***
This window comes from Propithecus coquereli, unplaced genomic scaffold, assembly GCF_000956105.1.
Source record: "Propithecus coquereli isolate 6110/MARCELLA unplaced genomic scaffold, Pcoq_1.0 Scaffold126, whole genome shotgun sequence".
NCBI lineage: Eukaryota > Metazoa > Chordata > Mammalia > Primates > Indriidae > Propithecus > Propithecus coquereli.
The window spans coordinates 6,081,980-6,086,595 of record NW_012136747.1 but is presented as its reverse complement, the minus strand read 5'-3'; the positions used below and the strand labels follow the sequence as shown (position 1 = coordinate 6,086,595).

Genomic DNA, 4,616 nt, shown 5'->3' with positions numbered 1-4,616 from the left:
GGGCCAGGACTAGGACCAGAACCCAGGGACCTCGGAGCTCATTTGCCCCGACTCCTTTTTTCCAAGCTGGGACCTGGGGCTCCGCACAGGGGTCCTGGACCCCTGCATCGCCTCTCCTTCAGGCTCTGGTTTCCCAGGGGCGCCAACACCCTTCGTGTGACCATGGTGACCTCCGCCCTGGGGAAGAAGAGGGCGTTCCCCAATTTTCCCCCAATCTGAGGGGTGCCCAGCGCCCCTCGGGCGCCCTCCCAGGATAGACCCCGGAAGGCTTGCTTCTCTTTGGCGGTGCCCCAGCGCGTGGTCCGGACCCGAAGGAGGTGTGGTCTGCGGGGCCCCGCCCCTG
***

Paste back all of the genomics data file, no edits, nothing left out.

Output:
This window comes from Propithecus coquereli, unplaced genomic scaffold, assembly GCF_000956105.1.
Source record: "Propithecus coquereli isolate 6110/MARCELLA unplaced genomic scaffold, Pcoq_1.0 Scaffold126, whole genome shotgun sequence".
NCBI lineage: Eukaryota > Metazoa > Chordata > Mammalia > Primates > Indriidae > Propithecus > Propithecus coquereli.
The window spans coordinates 6,081,980-6,086,595 of record NW_012136747.1 but is presented as its reverse complement, the minus strand read 5'-3'; the positions used below and the strand labels follow the sequence as shown (position 1 = coordinate 6,086,595).

Genomic DNA, 4,616 nt, shown 5'->3' with positions numbered 1-4,616 from the left:
GGGCCAGGACTAGGACCAGAACCCAGGGACCTCGGAGCTCATTTGCCCCGACTCCTTTTTTCCAAGCTGGGACCTGGGGCTCCGCACAGGGGTCCTGGACCCCTGCATCGCCTCTCCTTCAGGCTCTGGTTTCCCAGGGGCGCCAACACCCTTCGTGTGACCATGGTGACCTCCGCCCTGGGGAAGAAGAGGGCGTTCCCCAATTTTCCCCCAATCTGAGGGGTGCCCAGCGCCCCTCGGGCGCCCTCCCAGGATAGACCCCGGAAGGCTTGCTTCTCTTTGGCGGTGCCCCAGCGCGTGGTCCGGACCCGAAGGAGGTGTGGTCTGCGGGGCCCCGCCCCTG